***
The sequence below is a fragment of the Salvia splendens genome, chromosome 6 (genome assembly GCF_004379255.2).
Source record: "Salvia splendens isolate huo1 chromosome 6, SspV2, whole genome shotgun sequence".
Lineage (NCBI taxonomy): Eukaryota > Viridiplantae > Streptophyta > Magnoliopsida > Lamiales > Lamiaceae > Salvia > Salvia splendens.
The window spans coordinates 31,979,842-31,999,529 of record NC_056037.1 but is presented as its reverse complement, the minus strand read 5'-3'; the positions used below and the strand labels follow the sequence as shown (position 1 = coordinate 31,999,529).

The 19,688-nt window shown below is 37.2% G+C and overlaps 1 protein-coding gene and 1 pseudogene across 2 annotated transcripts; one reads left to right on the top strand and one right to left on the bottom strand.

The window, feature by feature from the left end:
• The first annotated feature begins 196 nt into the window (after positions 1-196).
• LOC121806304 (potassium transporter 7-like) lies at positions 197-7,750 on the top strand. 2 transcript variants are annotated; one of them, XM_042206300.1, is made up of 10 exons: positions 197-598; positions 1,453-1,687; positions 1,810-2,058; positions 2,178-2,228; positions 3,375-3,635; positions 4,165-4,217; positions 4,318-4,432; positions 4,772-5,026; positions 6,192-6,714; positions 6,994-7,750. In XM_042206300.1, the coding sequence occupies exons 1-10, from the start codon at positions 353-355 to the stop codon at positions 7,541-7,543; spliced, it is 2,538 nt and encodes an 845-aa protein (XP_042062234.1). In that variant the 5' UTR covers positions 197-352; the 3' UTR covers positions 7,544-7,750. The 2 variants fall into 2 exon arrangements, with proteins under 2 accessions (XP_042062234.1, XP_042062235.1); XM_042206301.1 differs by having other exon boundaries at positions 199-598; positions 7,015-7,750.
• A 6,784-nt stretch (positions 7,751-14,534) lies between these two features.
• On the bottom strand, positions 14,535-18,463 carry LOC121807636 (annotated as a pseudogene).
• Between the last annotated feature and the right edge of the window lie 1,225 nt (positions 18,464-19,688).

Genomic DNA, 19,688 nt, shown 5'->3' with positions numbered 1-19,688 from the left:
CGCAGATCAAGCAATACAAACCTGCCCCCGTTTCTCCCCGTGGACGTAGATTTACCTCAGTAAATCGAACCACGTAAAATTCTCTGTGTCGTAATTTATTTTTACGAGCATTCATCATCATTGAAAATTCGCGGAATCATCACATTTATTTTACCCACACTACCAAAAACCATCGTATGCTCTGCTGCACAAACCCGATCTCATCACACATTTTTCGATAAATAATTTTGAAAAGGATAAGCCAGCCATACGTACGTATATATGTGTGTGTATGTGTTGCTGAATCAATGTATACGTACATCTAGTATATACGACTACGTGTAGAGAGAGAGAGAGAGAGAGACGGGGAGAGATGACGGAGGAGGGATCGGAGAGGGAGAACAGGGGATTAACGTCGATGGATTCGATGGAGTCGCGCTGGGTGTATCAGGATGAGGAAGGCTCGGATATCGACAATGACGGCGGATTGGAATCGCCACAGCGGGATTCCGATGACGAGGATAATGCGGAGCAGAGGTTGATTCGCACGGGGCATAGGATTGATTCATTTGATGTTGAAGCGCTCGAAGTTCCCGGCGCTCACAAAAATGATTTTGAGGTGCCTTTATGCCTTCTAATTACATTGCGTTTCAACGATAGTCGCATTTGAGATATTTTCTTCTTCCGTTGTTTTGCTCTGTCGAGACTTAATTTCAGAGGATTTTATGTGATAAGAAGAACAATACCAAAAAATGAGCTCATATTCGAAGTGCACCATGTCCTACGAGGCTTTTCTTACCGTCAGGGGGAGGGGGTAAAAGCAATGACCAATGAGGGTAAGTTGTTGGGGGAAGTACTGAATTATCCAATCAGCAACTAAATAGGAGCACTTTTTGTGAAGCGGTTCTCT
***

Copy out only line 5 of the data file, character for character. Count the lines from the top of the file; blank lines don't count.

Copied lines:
The 19,688-nt window shown below is 37.2% G+C and overlaps 1 protein-coding gene and 1 pseudogene across 2 annotated transcripts; one reads left to right on the top strand and one right to left on the bottom strand.